Typhoid; or, a prosaic illness in India by Philip East
‘Stop crying!’ exclaims the flustered nurse as she drives the needle clumsily into her patient's hand, ‘Why are you crying!’
The young barefoot boy in a loose-fitting shirt and torn trousers, a hospital porter of sorts, idly scraping the filth from under his fingernails, looks up disinterestedly. The nurse cannot find the vein, yet undeterred she continues to strain, tugging and pulling at the blackening skin. Sobs turn to screams, ‘Stop, stop, leave me alone!’
These cries, from my beleaguered girlfriend, Carla, worn out after two weeks of unbroken fever and crippling lethargy, punctuated only by these occasional visits for treatment, are too much. I stagger back as the affronted nurse storms past with her assistant, roused into action at last, in tow, and collapse in a chair. The heat, the screams, it is all too much. The sordid walls smeared by countless dirty hands begin to spin…
The beginning of this tale, the introduction that led to the chaotic scenes described above, is much less dramatic. It begins in Diu, an enclave to the south of Gujarat, in India. A former Portuguese territory, Diu is very much the lesser known cousin of Goa to the south. Yet with a pretty coastline, a mammoth fort, and lots of lovely little Portuguese streets with their stone crosses and Virgin statues that light up at night, it is a peaceful and pleasant setting -- and a rather fitting one for the onset of typhoid. For it is in Diu that Carla’s symptoms developed; as gentle sea breezes blew through the whitewashed streets, the Salmonella Typhi bacteria multiplied. Nothing explosive, just the calm and gradual increase of fever.
With hindsight, I somehow thought typhoid would be more exotic and terrible. In the West, with our injections and our tablets and our sterile environments, we only have an exposure to serious communicable diseases through history and the media. Epidemics ‘rage’ and people are infected by the thousands, all sallow-faced and poverty-stricken. Yet Carla seemed alright really, the same pretty girl whom I love; perhaps a little tired and worried, after all, a prolonged high fever is never a good sign, but not on her deathbed by any means, especially in such a tranquil setting. Yet sickness became routine, a routine of simmering fear and constant wistfulness, from which the only relief was the hospital.
Though new, the hospital at Diu contains in microcosm all the dogmas and chaos that India is built upon. A small hillock of beaten sandals adorns the entrance, each patient diligent in their removal as they would at the temple or mosque. Moving further in, beyond the occasionally staffed desk, a long corridor of shaky metal seats acts as a disorganised waiting room of sorts. There is no order here, a doctor is prescribed, but when they see you, if they will see you, is left open, just like the doors. People barge in and wander out at leisure, as ladies in blue-pop and cherryade pink saris wander by with sloshing mop buckets. When at last a doctor is procured the diagnosis is never the same. Sometimes typhoid, sometimes not. More blood tests. More urine samples. More confusion. The attempt at intravenous antibiotics on the third visit was the last straw however, it was time to leave.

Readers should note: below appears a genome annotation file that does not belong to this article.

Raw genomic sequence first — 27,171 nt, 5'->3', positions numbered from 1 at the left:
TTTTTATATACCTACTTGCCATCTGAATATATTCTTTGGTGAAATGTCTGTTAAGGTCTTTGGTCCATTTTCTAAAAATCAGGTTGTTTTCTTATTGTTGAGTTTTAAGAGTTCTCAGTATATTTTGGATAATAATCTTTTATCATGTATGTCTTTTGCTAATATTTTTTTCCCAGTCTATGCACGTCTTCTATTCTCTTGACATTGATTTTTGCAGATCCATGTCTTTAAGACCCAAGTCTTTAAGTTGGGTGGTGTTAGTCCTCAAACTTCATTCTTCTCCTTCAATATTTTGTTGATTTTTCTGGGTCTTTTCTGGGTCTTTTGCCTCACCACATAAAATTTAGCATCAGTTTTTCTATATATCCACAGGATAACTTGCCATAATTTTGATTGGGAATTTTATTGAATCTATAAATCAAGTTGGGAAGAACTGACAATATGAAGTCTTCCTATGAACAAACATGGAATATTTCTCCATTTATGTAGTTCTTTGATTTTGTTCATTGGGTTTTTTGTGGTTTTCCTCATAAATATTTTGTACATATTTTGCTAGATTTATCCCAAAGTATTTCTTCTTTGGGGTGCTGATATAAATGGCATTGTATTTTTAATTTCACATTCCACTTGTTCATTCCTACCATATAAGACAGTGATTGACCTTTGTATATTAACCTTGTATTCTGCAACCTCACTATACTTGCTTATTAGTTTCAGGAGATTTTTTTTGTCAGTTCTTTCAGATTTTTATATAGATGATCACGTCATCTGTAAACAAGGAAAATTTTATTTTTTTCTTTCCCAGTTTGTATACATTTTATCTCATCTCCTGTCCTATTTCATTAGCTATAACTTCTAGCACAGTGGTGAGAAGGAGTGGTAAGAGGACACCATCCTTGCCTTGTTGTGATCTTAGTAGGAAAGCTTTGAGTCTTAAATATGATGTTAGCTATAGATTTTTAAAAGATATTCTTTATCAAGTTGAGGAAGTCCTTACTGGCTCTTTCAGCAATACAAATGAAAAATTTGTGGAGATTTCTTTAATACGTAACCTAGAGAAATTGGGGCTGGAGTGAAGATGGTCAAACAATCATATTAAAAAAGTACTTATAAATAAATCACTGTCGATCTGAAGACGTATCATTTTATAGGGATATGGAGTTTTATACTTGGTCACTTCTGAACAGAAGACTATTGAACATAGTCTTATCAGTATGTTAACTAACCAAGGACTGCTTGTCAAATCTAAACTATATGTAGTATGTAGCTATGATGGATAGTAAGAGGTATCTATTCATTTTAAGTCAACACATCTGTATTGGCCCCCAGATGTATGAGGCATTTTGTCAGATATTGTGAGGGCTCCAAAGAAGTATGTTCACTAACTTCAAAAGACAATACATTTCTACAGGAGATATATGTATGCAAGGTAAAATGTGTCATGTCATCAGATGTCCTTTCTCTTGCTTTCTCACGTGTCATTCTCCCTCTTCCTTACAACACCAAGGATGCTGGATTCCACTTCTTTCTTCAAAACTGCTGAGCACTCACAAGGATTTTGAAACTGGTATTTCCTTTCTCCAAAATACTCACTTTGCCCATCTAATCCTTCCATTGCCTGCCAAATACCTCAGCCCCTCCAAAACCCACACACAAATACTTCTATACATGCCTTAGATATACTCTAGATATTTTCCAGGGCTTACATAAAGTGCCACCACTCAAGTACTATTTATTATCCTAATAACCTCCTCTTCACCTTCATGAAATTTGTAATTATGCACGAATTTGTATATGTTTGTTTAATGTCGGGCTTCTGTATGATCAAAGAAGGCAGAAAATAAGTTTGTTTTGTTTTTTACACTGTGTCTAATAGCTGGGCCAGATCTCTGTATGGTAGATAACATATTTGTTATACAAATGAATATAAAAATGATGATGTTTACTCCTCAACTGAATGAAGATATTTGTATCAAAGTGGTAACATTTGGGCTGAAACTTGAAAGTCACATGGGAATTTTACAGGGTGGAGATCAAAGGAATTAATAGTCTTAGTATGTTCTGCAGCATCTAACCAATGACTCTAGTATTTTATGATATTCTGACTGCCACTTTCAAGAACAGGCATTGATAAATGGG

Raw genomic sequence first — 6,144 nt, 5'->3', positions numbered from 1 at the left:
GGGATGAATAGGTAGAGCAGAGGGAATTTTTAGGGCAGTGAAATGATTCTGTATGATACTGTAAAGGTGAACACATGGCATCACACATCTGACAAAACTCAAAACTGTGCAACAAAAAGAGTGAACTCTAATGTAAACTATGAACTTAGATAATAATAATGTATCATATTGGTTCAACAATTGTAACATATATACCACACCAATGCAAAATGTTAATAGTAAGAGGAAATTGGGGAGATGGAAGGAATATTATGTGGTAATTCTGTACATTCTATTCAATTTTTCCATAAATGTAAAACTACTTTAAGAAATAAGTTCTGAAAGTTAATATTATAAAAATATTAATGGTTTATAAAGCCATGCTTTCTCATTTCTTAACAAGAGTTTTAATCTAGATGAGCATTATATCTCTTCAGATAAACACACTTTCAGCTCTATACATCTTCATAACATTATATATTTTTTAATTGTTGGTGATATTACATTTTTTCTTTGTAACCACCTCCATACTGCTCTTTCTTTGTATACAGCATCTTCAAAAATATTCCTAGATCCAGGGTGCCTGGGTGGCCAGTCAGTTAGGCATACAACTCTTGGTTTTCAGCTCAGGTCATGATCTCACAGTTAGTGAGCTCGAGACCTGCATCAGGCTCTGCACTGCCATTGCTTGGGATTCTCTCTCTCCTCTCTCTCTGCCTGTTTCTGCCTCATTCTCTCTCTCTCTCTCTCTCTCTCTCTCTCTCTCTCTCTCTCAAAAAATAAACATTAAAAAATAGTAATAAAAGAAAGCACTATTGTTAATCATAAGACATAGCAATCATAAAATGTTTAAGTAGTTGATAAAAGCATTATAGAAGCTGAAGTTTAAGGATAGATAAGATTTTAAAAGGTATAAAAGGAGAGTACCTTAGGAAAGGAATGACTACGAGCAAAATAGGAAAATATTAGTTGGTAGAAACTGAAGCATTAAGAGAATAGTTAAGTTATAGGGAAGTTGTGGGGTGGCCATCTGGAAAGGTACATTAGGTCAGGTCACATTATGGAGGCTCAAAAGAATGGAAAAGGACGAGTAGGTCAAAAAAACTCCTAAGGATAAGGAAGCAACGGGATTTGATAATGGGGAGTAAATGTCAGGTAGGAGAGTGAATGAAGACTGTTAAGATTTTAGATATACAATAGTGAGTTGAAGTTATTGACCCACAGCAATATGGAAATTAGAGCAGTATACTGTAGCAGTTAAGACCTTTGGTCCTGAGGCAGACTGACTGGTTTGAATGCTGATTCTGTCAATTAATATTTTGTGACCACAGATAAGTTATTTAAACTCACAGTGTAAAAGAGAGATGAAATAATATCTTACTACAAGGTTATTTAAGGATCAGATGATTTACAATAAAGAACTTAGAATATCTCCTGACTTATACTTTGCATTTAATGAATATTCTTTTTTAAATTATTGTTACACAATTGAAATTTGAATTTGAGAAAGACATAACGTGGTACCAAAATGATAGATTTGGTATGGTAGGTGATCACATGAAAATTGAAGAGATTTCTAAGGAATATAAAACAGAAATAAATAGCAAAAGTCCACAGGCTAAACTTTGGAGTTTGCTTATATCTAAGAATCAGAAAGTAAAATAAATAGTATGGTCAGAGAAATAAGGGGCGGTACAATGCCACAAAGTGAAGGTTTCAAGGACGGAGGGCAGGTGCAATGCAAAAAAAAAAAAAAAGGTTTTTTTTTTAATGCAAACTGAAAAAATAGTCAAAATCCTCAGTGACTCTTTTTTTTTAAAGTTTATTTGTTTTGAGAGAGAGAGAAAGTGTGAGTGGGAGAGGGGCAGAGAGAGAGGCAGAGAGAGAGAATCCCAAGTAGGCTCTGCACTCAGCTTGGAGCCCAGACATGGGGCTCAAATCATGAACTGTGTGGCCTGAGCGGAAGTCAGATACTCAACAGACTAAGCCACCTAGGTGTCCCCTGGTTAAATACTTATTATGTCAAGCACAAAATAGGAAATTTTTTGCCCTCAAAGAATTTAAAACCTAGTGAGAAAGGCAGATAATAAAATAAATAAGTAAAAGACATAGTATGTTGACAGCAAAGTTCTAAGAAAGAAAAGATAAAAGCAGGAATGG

We could have gone to Mumbai, with its superior healthcare and stifling May humidity -- a tropical jungle of concrete where everything has a price: and quality is certainly not guaranteed. But the heat and risk, after weeks of fever already, seemed too much. Instead, it was back to the sterility of Europe, cleanliness being a blessing when the fragility of human life becomes so apparent. Of course, it seems selfish to have the option to run away, but the sense of relief was palpable, the shedding of a heavy burden. Escape yielded results as well, a stringent series of tests and a strong course of antibiotics were all it took, and just as it started, typhoid slowly faded away.
Despite what happened my memories of Diu are fond, if somewhat vivid. I can still see the giant leathery bats surging from the forest at dusk, wave after wave of squealing dark forms swooping low over the rooftops; or, meandering by the great Portuguese fort, the surf fizzing and crashing into the bastions below, gentle herders in their bright red turbans, grizzled by the sun, stop to chat amid the arid scrub and tinkling of bells. Scenes of utter melancholy, a fitting word, perhaps, for typhoid.
Now, with two years already past, people still recoil and seemed shocked that we left India because of typhoid. It appears so extreme, so dangerous, so exotic? And although it is true that sanitation and healthcare are indeed appalling in India, shocking even, it is also true that these diseases we fear so much from afar are ever so prosaic and commonplace in reality. The day before we left Diu I wandered from our guesthouse to a small restaurant where I often took breakfast. Already dripping in sweat after a brisk walk in the fierce, grey Indian sunshine of Summer, I chatted with the waiter. Mentioning the possibility that Carla had typhoid he recoiled in shock. And yet, when I, taken aback inquired, ‘But is it rare to contract typhoid here in India?’
He retorted, ‘Oh, no, I have had it twice!’